Coyote Blog | Warren Meyer | Krugman Unintended Irony: Anyone Who Does Not Unquestioningly Believe Authorities is Anti-ScienceI think Krugman's position of automatically deferring to scientists and determining truth by head-count is extremely foolish. And I think that specifically because I am a scientist.
It’s a wonder how, when over “97 percent to 98 percent” of scientific authorities accepted the Ptolomeic view of the solar system that we ever got past that. Though I could certainly understand why in the current economy a die-hard Keynesian might be urging an appeal to authority rather than thinking for oneself.
When, by the way, did the children of the sixties not only lose, but reverse their anti-authoritarian streak?
Postscript: I have always really hated the nose-counting approach to measuring the accuracy of a scientific hypothesis. If we want to label something as anti-science, how about using straw polls of scientists as a substitute for fact-based arguments?
I was at a small conference last week and I had to stand up in front of the room and give a talk, and one of the points motivating that talk is that a giant in my field is wrong about something. His view in incomplete, and his techniques are flawed. His works gets hundreds, sometimes thousands of citations. It is widely accepted. Mine is hardly read. But his work is flawed, and I think I can show how. No one in the room said "how dare you question this eminent researcher, and the legion of people who agree with him?" They heard me out, and I think I convinced at least some of them my point has merit.
I was not the only one doing this. There were several other talks whose focus was errors in the work of our colleagues. One man's whole thesis was that the consensus -- yes, consensus -- about n-back training is incorrect. He couldn't replicate any of it. He thinks the statistics are sloppy and the methods are erroneous. He spoke for an hour about this, forcefully. It undermined the work of a lot of people in that room. But we all heard him out rather than shouting "But you're going against the accepted consensus! You're anti-Science!" And we heard him out specifically because we are scientists, and we listen to dissenting opinions rather than crouching behind a shield of popularity. That's fine for pundits and columnists and talking heads, but in the lab that kind of behavior is unacceptable.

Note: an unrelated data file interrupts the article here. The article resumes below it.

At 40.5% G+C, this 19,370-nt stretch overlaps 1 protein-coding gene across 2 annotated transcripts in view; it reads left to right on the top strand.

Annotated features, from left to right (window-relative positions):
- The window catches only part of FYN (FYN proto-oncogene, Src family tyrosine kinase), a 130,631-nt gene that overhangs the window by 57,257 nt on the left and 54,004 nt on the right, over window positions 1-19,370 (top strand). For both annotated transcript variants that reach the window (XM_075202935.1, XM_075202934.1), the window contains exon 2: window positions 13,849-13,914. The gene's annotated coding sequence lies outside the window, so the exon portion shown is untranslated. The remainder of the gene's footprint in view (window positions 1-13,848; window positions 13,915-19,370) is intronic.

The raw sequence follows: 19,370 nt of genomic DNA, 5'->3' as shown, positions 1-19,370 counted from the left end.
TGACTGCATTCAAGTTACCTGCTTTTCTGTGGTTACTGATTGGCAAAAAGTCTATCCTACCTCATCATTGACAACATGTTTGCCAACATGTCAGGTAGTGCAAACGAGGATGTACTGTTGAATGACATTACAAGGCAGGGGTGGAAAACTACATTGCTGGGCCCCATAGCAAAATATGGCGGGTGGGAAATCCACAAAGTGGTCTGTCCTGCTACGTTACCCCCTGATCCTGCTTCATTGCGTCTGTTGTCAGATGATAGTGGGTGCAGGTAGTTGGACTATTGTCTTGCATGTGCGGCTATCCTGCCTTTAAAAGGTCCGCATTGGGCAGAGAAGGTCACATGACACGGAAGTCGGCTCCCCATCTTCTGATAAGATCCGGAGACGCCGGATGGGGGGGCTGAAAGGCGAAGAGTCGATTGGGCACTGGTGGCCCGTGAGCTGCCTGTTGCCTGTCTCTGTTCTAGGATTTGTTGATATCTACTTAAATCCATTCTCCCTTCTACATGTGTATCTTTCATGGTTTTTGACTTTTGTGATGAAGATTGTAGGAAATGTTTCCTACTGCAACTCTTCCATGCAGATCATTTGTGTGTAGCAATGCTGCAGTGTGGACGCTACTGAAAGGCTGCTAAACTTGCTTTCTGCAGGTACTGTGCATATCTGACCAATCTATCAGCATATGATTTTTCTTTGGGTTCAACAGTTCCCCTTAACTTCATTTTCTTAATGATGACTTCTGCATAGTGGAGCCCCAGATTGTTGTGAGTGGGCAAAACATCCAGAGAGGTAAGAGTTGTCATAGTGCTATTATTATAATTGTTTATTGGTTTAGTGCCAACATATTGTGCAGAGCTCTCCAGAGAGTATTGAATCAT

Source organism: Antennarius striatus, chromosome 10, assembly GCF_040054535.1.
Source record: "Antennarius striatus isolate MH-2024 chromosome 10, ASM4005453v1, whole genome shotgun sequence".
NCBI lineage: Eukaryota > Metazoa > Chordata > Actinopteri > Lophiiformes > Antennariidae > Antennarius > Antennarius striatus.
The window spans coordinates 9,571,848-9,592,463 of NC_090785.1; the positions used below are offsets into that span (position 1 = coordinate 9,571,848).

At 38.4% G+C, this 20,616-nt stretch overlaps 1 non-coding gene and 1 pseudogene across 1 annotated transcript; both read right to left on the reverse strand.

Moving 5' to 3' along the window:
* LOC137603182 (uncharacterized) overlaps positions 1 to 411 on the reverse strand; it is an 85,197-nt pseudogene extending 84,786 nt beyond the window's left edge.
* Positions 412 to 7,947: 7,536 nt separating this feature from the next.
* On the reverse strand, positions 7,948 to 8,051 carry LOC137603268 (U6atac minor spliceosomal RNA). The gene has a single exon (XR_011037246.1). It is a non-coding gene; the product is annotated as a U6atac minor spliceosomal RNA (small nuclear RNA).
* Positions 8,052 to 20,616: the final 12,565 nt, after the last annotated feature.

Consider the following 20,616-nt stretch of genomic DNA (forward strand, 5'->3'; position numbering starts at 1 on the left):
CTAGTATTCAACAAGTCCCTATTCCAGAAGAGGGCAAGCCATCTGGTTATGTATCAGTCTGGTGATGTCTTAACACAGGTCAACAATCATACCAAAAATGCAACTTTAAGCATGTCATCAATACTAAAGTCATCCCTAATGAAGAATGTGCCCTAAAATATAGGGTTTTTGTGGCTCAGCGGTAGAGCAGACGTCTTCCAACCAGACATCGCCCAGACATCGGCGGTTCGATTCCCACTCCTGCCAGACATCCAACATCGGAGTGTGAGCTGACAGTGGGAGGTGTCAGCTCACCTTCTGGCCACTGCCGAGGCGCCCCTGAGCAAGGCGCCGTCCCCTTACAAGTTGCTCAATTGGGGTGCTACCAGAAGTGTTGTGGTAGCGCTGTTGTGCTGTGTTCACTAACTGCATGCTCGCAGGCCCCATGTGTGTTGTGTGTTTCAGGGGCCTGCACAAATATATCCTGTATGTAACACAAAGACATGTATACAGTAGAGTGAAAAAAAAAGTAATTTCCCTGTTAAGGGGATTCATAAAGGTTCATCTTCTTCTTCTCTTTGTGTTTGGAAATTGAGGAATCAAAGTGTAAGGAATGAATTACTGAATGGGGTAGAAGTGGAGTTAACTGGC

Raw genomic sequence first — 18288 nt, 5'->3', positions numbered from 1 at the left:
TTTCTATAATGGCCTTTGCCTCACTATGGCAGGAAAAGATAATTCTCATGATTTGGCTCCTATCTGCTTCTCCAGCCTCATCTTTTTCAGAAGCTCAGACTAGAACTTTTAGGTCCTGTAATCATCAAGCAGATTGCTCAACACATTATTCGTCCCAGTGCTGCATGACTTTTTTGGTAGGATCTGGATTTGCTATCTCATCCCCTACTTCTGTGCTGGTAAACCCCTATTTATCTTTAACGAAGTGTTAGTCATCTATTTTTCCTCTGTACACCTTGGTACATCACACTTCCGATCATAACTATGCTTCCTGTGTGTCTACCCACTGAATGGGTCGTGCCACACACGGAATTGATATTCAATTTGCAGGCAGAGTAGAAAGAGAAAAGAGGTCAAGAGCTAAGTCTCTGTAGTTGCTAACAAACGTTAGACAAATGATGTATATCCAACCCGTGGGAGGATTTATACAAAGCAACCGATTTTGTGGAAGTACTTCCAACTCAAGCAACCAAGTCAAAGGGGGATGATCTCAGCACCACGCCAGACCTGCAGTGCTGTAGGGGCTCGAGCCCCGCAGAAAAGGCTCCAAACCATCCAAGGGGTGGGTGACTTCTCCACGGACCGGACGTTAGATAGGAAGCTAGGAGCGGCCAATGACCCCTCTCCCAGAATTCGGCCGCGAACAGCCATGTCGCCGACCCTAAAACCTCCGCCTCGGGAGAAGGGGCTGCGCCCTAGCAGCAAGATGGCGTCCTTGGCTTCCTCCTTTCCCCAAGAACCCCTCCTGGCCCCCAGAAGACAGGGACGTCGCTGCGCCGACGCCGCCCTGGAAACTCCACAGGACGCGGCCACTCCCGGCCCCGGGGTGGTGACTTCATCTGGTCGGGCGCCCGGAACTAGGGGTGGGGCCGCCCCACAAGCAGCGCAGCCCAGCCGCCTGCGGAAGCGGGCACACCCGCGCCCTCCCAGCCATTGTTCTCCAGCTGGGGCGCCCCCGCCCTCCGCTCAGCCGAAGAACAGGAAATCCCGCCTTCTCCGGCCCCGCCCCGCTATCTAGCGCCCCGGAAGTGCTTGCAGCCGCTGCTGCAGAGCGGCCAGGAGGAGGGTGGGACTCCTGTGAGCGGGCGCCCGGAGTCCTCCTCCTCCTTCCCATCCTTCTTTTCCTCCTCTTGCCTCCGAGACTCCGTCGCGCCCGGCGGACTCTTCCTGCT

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PS Even if consensus was the end of the story, it matter a lot who the consensus is among. "Scientists" isn't helpful, because most scientists don't know a damn thing about the climate. If I signed my name to an open letter saying I believe the Higgs boson exists you shouldn't care, because I don't know anything about particle physics. That's the situation with much of the AGW "consensus." Most of the people throwing their name onto the scales don't have any expertise in climatology or computational modeling or related fields. Sociologists and geographers and geneticists are fine people, but how they feel about computational predictions of complex climactic systems is beyond irrelevant.
I think a lot of these signatories to "The Consensus" are suffering from some sort of blind spot bias. If I stumbled into some debate on protein folding the proteomicists would have no trouble recognizing me as unqualified to support either side, even if I was trying to lend my weight to the popular one. Hell, if most microbiologists stumbled into that debate the proteomicists would recognize them as being unqualified. But they're more than happy to weigh in on something outside their own wheelhouse, for reasons which are both dubious and numerous.
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PPS From Krugman's column:
Pay no attention to “fancy theories” that conflict with “common sense,” the Journal tells us. Because why should anyone imagine that you need more than gut feelings to analyze things like financial crises and recessions?He has absolutely GOT to be shitting me. Does he have no recollection of writing this?
Europe’s economic success should be obvious even without statistics. For those Americans who have visited Paris: did it look poor and backward? What about Frankfurt or London? You should always bear in mind that when the question is which to believe — official economic statistics or your own lying eyes — the eyes have it.I tore that statement apart, if I do say so myself, back when he made it. It's one of my favorite posts, because Krugman is always so much fun to plane.